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Xeriscaping

Posted on 22 March 2011



Colorado State education’s extension programs says, “Xeriscaping” (zer-i-skaping) is a word originally coined by a special task force of the Denver Water Department, Associated Landscape Contractors of Colorado and Colorado State University to describe “landscaping with water conservation as a major objective.” The derivation of the word is from the Greek “xeros,” meaning dry; thus landscaping utilizing the driest options without depriving the soil or plants.

The need for landscaping that conserves water received new attention following the drought of 1977 throughout the western states and the recognition that nearly 50 percent of the water used today by the average household is for maintaining landscaping grass, trees, scrubs and plants.

Soil preparation is key to water preservation.  If the soil is very sandy, water and valuable nutrients will be lost due to leaching below the root zone. If your soil is heavy clay, common in this area, you will lose water by runoff. A good soil is one that supports healthy plant life and conserves moisture and has a balance of rather coarse soil clusters.  The “ideal” soil has as much as 50 percent by volume pore space, with the soil itself consisting of a good balance of sand, silt and clay.

A major problem with heavy soils is that clay tends to dominate the soil complex. Clay is composed of microscopic crystals arranged in flat plates. When a soil has a high number of these crystals, they act much like a glue, cementing the particles of sand and silt together and resulting in a compact, almost airless soil. Such soils usually repel surface water, resulting in runoff. The small amount of water that does get into these soils is held so tightly by the clay itself that plants cannot use it. Sandy soils have very large pore spaces. Because the particles are large, there is little surface area to hold the water, so sandy soils tend to lose water rapidly.

Properly selected and applied mulches in flower and shrub beds reduce water use by decreasing soil temperatures and the amount of soil exposed to wind. Mulches allow for better use of water, discourage weeds, and can improve soil conditions.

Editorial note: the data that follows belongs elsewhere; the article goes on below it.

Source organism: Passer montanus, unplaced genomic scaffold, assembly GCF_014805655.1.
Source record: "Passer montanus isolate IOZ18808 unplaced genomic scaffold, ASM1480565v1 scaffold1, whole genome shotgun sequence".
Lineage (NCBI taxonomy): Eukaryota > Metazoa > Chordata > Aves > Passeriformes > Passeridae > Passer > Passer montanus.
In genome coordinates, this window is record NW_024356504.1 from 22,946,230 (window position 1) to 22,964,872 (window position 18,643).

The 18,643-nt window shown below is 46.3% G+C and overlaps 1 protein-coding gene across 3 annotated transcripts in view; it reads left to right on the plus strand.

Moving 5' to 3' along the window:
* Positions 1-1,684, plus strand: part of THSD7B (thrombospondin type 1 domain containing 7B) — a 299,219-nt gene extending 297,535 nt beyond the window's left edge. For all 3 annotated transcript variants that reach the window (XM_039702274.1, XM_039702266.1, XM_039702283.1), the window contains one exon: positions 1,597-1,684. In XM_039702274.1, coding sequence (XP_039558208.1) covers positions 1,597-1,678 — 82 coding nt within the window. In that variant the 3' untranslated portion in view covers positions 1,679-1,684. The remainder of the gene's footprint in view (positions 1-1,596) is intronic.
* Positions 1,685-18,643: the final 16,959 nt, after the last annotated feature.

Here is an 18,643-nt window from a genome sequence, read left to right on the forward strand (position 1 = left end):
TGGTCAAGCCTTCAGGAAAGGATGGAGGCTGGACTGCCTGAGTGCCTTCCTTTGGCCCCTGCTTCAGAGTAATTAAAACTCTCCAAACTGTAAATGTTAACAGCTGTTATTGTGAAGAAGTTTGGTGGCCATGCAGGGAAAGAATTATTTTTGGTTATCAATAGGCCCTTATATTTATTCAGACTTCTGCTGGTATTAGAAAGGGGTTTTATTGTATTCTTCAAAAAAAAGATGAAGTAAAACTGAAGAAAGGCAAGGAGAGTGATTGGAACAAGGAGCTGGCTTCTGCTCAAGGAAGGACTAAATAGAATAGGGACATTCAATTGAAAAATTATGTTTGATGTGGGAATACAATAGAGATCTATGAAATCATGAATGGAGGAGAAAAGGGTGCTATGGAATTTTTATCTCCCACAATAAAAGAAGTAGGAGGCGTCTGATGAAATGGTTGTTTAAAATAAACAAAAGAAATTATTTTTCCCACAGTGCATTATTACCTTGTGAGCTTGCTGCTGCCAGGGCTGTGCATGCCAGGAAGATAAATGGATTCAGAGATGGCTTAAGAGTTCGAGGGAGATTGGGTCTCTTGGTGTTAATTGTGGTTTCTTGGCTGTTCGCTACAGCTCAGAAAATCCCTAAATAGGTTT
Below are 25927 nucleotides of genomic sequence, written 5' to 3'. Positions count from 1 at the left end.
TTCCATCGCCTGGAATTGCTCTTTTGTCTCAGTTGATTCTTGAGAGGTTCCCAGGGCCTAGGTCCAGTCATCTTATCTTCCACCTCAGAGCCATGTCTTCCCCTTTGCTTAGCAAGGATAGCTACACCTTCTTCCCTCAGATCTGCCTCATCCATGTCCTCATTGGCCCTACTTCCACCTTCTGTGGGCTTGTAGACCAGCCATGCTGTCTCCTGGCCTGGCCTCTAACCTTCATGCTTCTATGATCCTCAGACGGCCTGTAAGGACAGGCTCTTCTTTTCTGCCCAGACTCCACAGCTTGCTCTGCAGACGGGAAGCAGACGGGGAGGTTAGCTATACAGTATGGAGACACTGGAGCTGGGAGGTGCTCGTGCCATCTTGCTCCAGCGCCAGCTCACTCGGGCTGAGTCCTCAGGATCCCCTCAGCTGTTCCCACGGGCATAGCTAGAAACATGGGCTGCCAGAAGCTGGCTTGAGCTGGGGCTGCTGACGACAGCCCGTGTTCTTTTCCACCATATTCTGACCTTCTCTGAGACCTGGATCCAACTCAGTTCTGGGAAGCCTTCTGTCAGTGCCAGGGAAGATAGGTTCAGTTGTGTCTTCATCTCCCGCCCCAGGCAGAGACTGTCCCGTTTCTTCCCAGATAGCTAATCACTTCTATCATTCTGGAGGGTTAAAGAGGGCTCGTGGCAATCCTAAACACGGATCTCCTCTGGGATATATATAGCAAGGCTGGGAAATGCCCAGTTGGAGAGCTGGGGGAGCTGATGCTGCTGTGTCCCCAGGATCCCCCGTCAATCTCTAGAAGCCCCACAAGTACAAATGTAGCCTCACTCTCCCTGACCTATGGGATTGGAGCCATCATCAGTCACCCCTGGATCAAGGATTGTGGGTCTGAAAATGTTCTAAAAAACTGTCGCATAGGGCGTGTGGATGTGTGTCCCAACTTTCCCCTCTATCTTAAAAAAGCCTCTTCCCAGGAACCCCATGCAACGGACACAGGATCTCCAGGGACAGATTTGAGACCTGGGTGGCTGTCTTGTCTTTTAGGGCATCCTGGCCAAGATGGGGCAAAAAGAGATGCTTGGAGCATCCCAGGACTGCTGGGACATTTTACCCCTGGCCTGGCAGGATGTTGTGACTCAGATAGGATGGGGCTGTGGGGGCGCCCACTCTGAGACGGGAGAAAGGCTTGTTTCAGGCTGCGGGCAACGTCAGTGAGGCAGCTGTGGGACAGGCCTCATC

Proper irrigation practices can lead to a 30 to 80 percent water savingsaround the home grounds. If a sprinkler system is already installed, check it for overall even coverage. You don’t want watering to cause pools or puddling in some areas and not reach others. It is suggested that “irrigating turf areas differently than shrub borders and flower beds,” will get better results. North and east exposures need less frequent watering than south and west exposures. Apply water to slopes more slowly than to flat surfaces. Examine these closely and correct inefficiencies in irrigation system design. If you do not have a sprinkler system and are just beginning to install a landscape, you can avoid the pitfalls of poorly designed and installed systems. Have a professional irrigation company do the job correctly.

Whether you want to redesign an old landscape or start fresh with a new one, a plan is a must. The plan does not have to be elaborate but should take into consideration the exposures on the site. As a rule, south and west exposures result in the greatest water losses, especially areas near buildings or paved surfaces. You can save water in these locations simply by changing to plants adapted to reduced water use. However, do not be too quick to rip out the sod and substitute plastic and gravel. Extensive use of rock on south and west exposures can raise temperatures near the house and result in wasteful water runoff.

Slope or grade is another consideration. Steep slopes, especially those on south and west exposures, waste water through runoff and rapid water evaporation. A drought-resistant ground cover can slow water loss and shade the soil. Landscape designers will employ all the best principles of Xeriscaping when designing your landscaping project – elements like limiting sod area that require lots of watering, drought resistant sod and plant materials, moisture sensing watering systems, rock and mulch areas that blend into more lush planting areas for not only better water conservation but a tremendously beautiful landscape year after year.

Written by, Janine Buchal, March 2011


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